The Kruskall-Wallis rank test was used to assess the significance in the difference of nicotine levels among the severity categories, and the difference of severity (the five ordered categories considered numerical) among non-ordered categories of ethnicity and ALRI diagnosis as risk factors. The Wilcoxon rank test was used when the severity was dichotomised in relation to ETS exposure.

The Mantel trend statistic was used for assessment of the association of ALRI risk factors and severity of ALRI. Dichotomised categories of ALRI severity were examined in relation to ETS exposure by Chi-square and Cochrane-Mantel-Haenszel (CMH) tests, adjusting for other variables in the relationship. Continuous variables (nicotine, SES, crowding) were dichotomised at their median value (≤ 2.33, >2.33 ng/mg hair for nicotine; decile 7, > decile 7 for SES; and ≤ 1.5, >1.5 ratio value for crowding).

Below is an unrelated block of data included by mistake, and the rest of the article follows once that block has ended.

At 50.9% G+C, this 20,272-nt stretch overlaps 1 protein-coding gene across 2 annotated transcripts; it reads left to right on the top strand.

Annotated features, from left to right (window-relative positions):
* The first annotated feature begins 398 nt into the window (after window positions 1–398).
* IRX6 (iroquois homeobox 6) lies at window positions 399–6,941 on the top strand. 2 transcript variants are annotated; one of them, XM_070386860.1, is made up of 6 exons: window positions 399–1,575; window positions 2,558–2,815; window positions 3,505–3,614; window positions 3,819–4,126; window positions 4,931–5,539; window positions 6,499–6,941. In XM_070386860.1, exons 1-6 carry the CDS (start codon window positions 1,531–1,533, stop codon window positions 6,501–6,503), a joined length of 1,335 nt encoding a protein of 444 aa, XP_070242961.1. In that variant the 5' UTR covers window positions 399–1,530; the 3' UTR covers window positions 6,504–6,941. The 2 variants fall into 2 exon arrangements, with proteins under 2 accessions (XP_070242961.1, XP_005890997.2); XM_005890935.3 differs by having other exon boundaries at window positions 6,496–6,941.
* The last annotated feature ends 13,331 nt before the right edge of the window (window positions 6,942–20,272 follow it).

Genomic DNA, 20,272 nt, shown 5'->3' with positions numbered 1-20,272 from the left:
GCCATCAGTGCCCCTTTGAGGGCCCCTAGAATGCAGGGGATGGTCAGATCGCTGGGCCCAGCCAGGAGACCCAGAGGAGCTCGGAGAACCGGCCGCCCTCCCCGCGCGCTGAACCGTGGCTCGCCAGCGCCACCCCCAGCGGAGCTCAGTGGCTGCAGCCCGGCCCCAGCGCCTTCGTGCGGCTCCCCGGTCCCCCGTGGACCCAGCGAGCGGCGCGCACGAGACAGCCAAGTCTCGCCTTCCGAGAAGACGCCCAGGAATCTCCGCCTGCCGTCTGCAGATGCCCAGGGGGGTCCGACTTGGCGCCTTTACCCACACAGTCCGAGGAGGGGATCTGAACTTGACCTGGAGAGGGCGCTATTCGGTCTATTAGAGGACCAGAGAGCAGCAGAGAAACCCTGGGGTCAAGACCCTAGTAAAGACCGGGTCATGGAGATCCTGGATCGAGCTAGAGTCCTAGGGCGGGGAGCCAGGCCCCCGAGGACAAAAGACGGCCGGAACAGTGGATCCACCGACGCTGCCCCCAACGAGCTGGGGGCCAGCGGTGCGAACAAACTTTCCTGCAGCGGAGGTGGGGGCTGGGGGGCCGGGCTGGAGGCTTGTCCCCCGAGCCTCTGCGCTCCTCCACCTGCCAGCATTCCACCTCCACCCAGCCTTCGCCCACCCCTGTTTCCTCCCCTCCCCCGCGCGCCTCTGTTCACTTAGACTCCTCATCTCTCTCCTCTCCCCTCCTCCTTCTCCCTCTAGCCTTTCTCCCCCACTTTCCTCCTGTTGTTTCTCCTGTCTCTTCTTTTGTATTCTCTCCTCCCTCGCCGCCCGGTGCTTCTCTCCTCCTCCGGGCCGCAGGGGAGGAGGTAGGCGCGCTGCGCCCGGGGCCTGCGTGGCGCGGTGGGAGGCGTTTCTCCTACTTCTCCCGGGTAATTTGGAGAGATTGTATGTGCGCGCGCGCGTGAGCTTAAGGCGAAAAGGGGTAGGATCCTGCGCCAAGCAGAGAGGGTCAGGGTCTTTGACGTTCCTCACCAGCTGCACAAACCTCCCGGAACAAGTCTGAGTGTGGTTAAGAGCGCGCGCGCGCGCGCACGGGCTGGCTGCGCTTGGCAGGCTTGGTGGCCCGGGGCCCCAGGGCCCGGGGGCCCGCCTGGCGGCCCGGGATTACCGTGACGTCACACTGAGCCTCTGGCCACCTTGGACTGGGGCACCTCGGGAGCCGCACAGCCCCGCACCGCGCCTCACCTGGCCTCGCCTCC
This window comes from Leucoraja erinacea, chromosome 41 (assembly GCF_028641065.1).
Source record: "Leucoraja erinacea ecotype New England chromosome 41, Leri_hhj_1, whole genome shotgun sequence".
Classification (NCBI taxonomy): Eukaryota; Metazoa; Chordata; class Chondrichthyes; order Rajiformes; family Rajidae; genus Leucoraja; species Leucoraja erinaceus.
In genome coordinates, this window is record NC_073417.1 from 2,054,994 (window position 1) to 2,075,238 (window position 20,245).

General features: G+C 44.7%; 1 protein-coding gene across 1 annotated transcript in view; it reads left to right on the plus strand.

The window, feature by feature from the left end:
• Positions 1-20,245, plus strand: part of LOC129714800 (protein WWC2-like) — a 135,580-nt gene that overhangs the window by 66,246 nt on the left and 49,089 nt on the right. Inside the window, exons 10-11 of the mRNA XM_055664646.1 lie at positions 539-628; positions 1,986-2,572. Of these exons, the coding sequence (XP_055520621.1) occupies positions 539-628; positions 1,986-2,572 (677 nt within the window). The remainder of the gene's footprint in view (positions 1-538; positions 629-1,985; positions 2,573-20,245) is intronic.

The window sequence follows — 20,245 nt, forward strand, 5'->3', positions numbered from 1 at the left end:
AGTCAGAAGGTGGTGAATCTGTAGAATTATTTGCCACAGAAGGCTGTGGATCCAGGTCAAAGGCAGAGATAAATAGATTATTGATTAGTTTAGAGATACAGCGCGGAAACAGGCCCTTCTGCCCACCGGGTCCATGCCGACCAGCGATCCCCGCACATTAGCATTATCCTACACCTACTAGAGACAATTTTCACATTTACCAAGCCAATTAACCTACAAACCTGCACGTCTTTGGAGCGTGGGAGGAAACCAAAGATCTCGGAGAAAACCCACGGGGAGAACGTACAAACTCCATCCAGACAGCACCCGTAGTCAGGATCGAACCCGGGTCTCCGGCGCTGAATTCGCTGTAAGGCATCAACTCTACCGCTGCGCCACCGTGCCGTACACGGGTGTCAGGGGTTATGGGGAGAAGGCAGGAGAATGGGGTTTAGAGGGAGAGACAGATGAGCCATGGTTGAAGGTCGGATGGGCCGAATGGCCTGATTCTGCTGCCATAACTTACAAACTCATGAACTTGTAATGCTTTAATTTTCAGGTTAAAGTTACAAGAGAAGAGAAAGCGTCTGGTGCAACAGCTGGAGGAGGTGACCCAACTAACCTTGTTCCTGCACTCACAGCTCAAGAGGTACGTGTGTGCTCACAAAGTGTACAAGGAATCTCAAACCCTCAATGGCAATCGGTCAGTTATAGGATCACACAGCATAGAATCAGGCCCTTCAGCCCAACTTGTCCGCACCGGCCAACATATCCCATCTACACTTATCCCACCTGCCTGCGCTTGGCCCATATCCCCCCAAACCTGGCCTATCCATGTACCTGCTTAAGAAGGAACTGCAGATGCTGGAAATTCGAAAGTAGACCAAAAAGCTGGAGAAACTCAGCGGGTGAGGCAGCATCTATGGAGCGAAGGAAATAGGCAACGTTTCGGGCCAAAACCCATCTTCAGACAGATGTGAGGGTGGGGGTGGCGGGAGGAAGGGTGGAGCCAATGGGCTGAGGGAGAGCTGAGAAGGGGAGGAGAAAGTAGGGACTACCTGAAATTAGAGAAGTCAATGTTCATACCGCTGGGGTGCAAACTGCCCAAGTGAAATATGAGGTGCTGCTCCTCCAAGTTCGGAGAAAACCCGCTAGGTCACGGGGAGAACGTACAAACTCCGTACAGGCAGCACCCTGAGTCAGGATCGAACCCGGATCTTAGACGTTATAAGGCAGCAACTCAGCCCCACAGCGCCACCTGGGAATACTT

Ordinal logistic regression modelling [28] was also used for assessment of the relationship of ETS exposure with ALRI severity, controlling for possible confounders. This method is used when a dependent variable (ALRI severity) has more than 2 ordered categories. This was done using the "LOGISTIC" procedure in SAS [33], and sorting the severity categories so that the most severe category becomes the reference group. The odds ratio and 95% confidence limits were produced for each regressor in the model and the effect of confounding was assessed in relation to the overall model.